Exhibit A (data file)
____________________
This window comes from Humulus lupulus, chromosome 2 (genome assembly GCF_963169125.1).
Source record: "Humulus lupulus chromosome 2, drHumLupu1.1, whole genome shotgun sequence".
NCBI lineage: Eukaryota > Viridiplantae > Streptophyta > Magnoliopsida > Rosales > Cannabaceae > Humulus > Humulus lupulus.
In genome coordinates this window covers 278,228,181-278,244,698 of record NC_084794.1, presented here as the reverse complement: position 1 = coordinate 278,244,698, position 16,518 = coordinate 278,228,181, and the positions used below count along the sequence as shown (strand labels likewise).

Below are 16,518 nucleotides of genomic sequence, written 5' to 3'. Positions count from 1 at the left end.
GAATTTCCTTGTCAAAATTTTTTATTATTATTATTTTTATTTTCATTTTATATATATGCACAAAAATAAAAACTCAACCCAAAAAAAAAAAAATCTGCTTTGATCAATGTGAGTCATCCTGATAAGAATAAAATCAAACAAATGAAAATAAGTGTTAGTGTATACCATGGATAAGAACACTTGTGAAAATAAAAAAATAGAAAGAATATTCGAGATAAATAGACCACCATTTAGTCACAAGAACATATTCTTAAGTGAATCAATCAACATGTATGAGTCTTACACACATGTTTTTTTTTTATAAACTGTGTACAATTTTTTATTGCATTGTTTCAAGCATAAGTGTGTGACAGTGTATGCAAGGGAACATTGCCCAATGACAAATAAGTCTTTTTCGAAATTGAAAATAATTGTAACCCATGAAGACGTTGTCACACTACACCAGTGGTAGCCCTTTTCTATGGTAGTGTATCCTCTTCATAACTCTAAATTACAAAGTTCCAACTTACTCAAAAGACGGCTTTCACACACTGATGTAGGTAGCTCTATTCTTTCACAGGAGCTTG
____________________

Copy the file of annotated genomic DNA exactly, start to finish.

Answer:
This window comes from Humulus lupulus, chromosome 2 (genome assembly GCF_963169125.1).
Source record: "Humulus lupulus chromosome 2, drHumLupu1.1, whole genome shotgun sequence".
NCBI lineage: Eukaryota > Viridiplantae > Streptophyta > Magnoliopsida > Rosales > Cannabaceae > Humulus > Humulus lupulus.
In genome coordinates this window covers 278,228,181-278,244,698 of record NC_084794.1, presented here as the reverse complement: position 1 = coordinate 278,244,698, position 16,518 = coordinate 278,228,181, and the positions used below count along the sequence as shown (strand labels likewise).

Below are 16,518 nucleotides of genomic sequence, written 5' to 3'. Positions count from 1 at the left end.
GAATTTCCTTGTCAAAATTTTTTATTATTATTATTTTTATTTTCATTTTATATATATGCACAAAAATAAAAACTCAACCCAAAAAAAAAAAAATCTGCTTTGATCAATGTGAGTCATCCTGATAAGAATAAAATCAAACAAATGAAAATAAGTGTTAGTGTATACCATGGATAAGAACACTTGTGAAAATAAAAAAATAGAAAGAATATTCGAGATAAATAGACCACCATTTAGTCACAAGAACATATTCTTAAGTGAATCAATCAACATGTATGAGTCTTACACACATGTTTTTTTTTTATAAACTGTGTACAATTTTTTATTGCATTGTTTCAAGCATAAGTGTGTGACAGTGTATGCAAGGGAACATTGCCCAATGACAAATAAGTCTTTTTCGAAATTGAAAATAATTGTAACCCATGAAGACGTTGTCACACTACACCAGTGGTAGCCCTTTTCTATGGTAGTGTATCCTCTTCATAACTCTAAATTACAAAGTTCCAACTTACTCAAAAGACGGCTTTCACACACTGATGTAGGTAGCTCTATTCTTTCACAGGAGCTTG